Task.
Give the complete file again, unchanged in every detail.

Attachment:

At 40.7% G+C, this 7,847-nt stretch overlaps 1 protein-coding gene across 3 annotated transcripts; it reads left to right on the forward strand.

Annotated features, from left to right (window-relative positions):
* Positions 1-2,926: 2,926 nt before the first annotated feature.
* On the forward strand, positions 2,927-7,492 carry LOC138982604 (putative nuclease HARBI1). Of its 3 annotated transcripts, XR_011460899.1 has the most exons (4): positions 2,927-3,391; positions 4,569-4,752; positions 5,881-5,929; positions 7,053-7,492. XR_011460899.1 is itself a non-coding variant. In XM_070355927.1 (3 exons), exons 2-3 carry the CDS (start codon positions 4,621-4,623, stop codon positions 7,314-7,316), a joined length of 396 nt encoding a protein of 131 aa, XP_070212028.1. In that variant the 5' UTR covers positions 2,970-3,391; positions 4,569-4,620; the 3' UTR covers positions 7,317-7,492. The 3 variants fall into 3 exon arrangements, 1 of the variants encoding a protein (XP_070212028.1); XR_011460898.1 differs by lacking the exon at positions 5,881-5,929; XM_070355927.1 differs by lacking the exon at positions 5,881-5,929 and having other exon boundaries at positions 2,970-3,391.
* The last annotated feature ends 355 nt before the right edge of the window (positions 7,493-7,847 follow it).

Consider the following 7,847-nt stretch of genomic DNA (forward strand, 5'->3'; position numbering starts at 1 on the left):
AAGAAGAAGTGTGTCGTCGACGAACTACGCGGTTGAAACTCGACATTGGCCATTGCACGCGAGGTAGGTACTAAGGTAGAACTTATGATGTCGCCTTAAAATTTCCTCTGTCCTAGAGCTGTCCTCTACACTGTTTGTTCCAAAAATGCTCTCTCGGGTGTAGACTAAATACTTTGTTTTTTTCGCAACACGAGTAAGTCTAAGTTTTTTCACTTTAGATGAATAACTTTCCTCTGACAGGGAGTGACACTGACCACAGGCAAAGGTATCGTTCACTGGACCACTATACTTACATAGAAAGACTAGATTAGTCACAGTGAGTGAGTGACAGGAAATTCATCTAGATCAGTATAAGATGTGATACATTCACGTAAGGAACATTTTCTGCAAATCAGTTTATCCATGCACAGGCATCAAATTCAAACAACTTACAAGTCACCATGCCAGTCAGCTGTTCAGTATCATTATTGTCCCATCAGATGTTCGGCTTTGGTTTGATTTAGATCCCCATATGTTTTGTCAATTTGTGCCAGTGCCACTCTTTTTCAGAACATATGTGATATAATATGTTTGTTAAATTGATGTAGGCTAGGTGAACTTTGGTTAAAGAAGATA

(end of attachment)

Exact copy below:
At 40.7% G+C, this 7,847-nt stretch overlaps 1 protein-coding gene across 3 annotated transcripts; it reads left to right on the forward strand.

Annotated features, from left to right (window-relative positions):
* Positions 1-2,926: 2,926 nt before the first annotated feature.
* On the forward strand, positions 2,927-7,492 carry LOC138982604 (putative nuclease HARBI1). Of its 3 annotated transcripts, XR_011460899.1 has the most exons (4): positions 2,927-3,391; positions 4,569-4,752; positions 5,881-5,929; positions 7,053-7,492. XR_011460899.1 is itself a non-coding variant. In XM_070355927.1 (3 exons), exons 2-3 carry the CDS (start codon positions 4,621-4,623, stop codon positions 7,314-7,316), a joined length of 396 nt encoding a protein of 131 aa, XP_070212028.1. In that variant the 5' UTR covers positions 2,970-3,391; positions 4,569-4,620; the 3' UTR covers positions 7,317-7,492. The 3 variants fall into 3 exon arrangements, 1 of the variants encoding a protein (XP_070212028.1); XR_011460898.1 differs by lacking the exon at positions 5,881-5,929; XM_070355927.1 differs by lacking the exon at positions 5,881-5,929 and having other exon boundaries at positions 2,970-3,391.
* The last annotated feature ends 355 nt before the right edge of the window (positions 7,493-7,847 follow it).

Consider the following 7,847-nt stretch of genomic DNA (forward strand, 5'->3'; position numbering starts at 1 on the left):
AAGAAGAAGTGTGTCGTCGACGAACTACGCGGTTGAAACTCGACATTGGCCATTGCACGCGAGGTAGGTACTAAGGTAGAACTTATGATGTCGCCTTAAAATTTCCTCTGTCCTAGAGCTGTCCTCTACACTGTTTGTTCCAAAAATGCTCTCTCGGGTGTAGACTAAATACTTTGTTTTTTTCGCAACACGAGTAAGTCTAAGTTTTTTCACTTTAGATGAATAACTTTCCTCTGACAGGGAGTGACACTGACCACAGGCAAAGGTATCGTTCACTGGACCACTATACTTACATAGAAAGACTAGATTAGTCACAGTGAGTGAGTGACAGGAAATTCATCTAGATCAGTATAAGATGTGATACATTCACGTAAGGAACATTTTCTGCAAATCAGTTTATCCATGCACAGGCATCAAATTCAAACAACTTACAAGTCACCATGCCAGTCAGCTGTTCAGTATCATTATTGTCCCATCAGATGTTCGGCTTTGGTTTGATTTAGATCCCCATATGTTTTGTCAATTTGTGCCAGTGCCACTCTTTTTCAGAACATATGTGATATAATATGTTTGTTAAATTGATGTAGGCTAGGTGAACTTTGGTTAAAGAAGATA